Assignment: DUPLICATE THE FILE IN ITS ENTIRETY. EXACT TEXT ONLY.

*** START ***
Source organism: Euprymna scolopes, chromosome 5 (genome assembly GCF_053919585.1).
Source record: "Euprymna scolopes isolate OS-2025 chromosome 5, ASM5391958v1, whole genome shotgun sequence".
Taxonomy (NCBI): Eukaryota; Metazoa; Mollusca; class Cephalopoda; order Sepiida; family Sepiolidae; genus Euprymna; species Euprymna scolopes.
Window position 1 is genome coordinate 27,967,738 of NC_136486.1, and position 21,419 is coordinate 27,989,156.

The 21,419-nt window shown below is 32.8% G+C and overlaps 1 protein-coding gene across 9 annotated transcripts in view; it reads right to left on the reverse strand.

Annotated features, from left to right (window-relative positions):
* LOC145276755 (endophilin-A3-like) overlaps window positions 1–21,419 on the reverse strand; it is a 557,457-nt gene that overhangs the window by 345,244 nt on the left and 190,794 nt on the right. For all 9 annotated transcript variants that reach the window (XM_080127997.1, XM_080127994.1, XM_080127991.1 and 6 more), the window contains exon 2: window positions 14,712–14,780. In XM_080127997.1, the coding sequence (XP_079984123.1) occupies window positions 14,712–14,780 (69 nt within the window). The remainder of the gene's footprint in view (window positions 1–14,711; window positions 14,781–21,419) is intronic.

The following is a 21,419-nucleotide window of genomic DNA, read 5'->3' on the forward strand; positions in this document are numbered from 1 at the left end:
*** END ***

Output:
Source organism: Euprymna scolopes, chromosome 5 (genome assembly GCF_053919585.1).
Source record: "Euprymna scolopes isolate OS-2025 chromosome 5, ASM5391958v1, whole genome shotgun sequence".
Taxonomy (NCBI): Eukaryota; Metazoa; Mollusca; class Cephalopoda; order Sepiida; family Sepiolidae; genus Euprymna; species Euprymna scolopes.
Window position 1 is genome coordinate 27,967,738 of NC_136486.1, and position 21,419 is coordinate 27,989,156.

The 21,419-nt window shown below is 32.8% G+C and overlaps 1 protein-coding gene across 9 annotated transcripts in view; it reads right to left on the reverse strand.

Annotated features, from left to right (window-relative positions):
* LOC145276755 (endophilin-A3-like) overlaps window positions 1–21,419 on the reverse strand; it is a 557,457-nt gene that overhangs the window by 345,244 nt on the left and 190,794 nt on the right. For all 9 annotated transcript variants that reach the window (XM_080127997.1, XM_080127994.1, XM_080127991.1 and 6 more), the window contains exon 2: window positions 14,712–14,780. In XM_080127997.1, the coding sequence (XP_079984123.1) occupies window positions 14,712–14,780 (69 nt within the window). The remainder of the gene's footprint in view (window positions 1–14,711; window positions 14,781–21,419) is intronic.

The following is a 21,419-nucleotide window of genomic DNA, read 5'->3' on the forward strand; positions in this document are numbered from 1 at the left end: